http://www.medhelp.org/health_pages/Womens%20Health/KEGELS-AND-KEGEL-BREATHING/create/1133?cid=591&edit=1

Sher

Avatar universal
by Terri824, Sep 17, 2010
I am curious what you think about the Myself pelvic muscle trainer.  I see that there are several different trainers available today. I have a rectocele, my doctor considers it "medium", whatever that means. I called and spoke with the nurse at my Gyns office and she said that my doctor does not recommend any of the devices, he recommends surgery. Well, I prefer to try to do something for myself, something that's not invasive. At 64, I'm not real thrilled about going under the knife.
Also when I wrote to the Myself manufactuers they suggested that I talk with my doctor since the device is recommended for urinary problems rather than the prolapse issue that I have.
Your input would be appreciated.

Terri

1128665 tn?1269277071
by sherrieP, Sep 17, 2010
Hi Terri, I am happy to hear that you want to explore options. I feel all women should be fully imformed about choices prior to making the decsion to have surgery. Since this is an important POP issue, can you do me a favor and post a question on the Urogynecology Forum, I feel my reply is information many women  may be looking for. I've experimented with a few different devices and can offer some insights. If you'd prefer me to send you a direct message, I can do that as well, but many women do not see the info posted on this page. I'll be at my desk shortly to answer questions posted to forum and generally check in daily.

Thanks!
Sher

Avatar universal
by Terri824, Sep 18, 2010
Hi Sher. I hope I posted in the correct forum. Please let me know, I am anxious to get your input!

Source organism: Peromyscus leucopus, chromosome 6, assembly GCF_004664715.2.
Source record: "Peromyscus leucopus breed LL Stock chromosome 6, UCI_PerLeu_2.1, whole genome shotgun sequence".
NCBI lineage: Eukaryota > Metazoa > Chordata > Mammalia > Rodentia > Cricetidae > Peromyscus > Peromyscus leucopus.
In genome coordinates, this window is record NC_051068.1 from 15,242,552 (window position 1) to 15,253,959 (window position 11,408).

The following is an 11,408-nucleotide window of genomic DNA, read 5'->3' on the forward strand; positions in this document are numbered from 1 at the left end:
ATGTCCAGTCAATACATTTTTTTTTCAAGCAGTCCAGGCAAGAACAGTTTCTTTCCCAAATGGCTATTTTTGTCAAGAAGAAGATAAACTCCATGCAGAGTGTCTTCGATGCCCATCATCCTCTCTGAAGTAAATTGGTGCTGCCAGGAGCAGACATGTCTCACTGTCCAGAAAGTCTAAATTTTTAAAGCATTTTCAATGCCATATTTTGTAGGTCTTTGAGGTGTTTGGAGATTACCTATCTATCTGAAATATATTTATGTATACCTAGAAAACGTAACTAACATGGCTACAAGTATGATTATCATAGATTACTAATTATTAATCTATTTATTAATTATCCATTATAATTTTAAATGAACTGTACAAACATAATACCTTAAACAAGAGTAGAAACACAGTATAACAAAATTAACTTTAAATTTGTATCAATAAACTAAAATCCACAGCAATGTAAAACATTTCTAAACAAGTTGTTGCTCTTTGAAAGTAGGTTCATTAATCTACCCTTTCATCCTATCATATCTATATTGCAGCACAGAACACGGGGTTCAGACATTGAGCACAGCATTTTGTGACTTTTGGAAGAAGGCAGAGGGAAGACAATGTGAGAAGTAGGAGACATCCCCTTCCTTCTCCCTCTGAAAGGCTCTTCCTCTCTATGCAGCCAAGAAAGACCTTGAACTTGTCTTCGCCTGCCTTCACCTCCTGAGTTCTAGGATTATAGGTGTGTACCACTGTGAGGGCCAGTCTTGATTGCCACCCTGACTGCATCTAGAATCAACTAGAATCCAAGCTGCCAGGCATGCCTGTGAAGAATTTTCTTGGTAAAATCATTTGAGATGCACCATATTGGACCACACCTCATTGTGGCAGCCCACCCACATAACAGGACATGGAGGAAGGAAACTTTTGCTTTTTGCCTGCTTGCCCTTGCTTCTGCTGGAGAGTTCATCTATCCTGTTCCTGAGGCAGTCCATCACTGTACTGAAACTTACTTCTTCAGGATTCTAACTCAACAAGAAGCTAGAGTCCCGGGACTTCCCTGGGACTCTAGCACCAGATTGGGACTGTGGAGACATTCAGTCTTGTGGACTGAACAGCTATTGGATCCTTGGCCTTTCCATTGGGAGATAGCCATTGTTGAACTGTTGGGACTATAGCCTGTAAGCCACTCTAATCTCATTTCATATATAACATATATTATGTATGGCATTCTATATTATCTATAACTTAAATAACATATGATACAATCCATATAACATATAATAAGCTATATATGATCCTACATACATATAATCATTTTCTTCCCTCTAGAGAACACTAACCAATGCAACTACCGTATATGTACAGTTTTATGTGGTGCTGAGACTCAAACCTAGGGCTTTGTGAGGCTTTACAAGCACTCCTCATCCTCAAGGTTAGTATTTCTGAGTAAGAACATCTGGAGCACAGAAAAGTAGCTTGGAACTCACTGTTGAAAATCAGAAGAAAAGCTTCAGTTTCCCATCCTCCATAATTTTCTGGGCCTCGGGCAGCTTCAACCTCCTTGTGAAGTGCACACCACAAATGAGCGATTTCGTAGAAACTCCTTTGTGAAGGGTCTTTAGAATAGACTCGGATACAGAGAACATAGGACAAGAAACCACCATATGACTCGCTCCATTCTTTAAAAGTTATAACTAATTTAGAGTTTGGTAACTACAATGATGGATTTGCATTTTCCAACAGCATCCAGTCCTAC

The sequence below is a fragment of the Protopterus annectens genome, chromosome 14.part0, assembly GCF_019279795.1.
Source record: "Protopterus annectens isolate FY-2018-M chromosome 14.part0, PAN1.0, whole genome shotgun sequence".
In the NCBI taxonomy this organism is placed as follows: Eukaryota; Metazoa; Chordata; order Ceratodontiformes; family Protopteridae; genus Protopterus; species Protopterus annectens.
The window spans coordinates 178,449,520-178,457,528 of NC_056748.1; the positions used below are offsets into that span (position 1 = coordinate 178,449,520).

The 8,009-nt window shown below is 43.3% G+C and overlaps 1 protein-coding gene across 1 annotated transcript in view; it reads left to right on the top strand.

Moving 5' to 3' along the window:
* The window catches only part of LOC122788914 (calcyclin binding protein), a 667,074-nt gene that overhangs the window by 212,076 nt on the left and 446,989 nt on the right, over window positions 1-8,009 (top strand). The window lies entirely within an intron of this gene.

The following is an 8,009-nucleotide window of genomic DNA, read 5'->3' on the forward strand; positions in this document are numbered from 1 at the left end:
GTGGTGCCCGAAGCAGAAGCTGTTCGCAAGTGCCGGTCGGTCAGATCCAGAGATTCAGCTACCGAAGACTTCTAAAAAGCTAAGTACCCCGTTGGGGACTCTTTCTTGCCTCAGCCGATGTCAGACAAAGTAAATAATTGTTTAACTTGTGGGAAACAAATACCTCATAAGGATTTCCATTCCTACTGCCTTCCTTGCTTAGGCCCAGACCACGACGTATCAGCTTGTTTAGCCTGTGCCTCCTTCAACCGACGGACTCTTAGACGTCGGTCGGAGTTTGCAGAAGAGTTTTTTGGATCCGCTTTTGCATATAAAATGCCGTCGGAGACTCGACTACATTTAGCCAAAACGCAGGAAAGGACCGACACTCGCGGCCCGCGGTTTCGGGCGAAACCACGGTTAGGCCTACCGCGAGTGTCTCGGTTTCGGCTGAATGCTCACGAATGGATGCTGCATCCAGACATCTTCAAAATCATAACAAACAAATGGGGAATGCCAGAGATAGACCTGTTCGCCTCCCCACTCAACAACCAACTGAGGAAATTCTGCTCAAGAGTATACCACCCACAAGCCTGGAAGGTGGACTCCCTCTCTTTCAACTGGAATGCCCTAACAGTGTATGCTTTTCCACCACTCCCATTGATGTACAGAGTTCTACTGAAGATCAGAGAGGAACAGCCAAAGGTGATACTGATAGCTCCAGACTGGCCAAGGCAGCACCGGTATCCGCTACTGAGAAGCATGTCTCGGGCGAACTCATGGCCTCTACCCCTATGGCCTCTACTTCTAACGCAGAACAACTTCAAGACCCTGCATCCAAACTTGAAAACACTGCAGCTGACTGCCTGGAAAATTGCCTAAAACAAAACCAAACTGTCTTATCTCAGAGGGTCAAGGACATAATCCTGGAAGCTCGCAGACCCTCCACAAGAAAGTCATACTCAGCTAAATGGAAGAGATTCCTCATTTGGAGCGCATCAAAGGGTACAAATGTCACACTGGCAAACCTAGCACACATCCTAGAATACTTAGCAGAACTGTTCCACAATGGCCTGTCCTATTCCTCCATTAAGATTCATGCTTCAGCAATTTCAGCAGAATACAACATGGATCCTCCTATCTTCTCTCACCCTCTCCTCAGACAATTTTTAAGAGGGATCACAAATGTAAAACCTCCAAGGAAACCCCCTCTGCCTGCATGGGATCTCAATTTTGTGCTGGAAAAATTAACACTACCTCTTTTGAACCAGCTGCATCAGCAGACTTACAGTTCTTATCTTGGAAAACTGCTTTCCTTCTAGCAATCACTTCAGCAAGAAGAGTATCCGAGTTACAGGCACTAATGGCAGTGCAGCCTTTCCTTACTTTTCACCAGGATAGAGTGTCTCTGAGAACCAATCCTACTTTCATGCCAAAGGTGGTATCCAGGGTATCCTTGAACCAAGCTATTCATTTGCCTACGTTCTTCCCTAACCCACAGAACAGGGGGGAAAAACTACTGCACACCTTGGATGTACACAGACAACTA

Thanks,
Terri

1128665 tn?1269277071
by sherrieP, Sep 18, 2010
Will get back to you as soon as possible Terri, have to prep food for a birthday party today. Back soon!
Sher

1128665 tn?1269277071
by sherrieP, Sep 18, 2010
Hi again Terri, I checked the Urogynecology Forum (and Urology) and did not see the post so to save you having to mess with it, here's some info for you. First of all, a urogynecologist is the specialist for POP, they know all of the issues with each of the 5 types, they know all the options both surgical and non surgical for treatment so I always recommend women see them to get the best treatment possible. Many other physicians will do surgeries for POP and are using techniques that are outdated or don't attach tissues/mesh properly, it really increases the risk of problems.

On the device path, there are many available, tomorrow I'll try to get a link to you with a store in my area that shows you different types of devices so you can brouse through and see what all is available. I tried several prior to knowing that I had POP (I had surgery for rectocele, cystocele, and enterocele) and also use one now for maintenance post surgery. What has worked for me has changed as my body has changed. Prior to surgery I tried a device that looks like a pink V, available in many different strengths of resistence, you insert the bottom of the V and contract against the open end if that makes sense. I didn't think it gave me enough resistence to do much good but I did not have the strongest one available either. I tried a Kegelmaster, this is a spring loaded device that has multiple levels of resistence by moving the screws around. I really like it in the beginning, it really helped build up pc strength but after I had surgery it was painful to use, I'm guessing because of the mesh I have in me. I feel it is too dangerous to use after surgery for maintenance. I tried a ceramic egg (there is a string attached to pull it back out), I liked this fine, you use it intitally laying down and it is like your pc is "lifting weights" which helps strengthen. You graduate to using is standing up. I then moved on to a stainless steel dumpbell which is heavier, you insert one end (like the egg start off doing this lying down, progress to a standing position where you can support the other end of dumpbell, again you are contracting with weight so it is like your pc is lifting weights. I will probably stick with this one for a while. It is easy to clean since it is stainless steel and since you can modify how you use it, quite user friendly.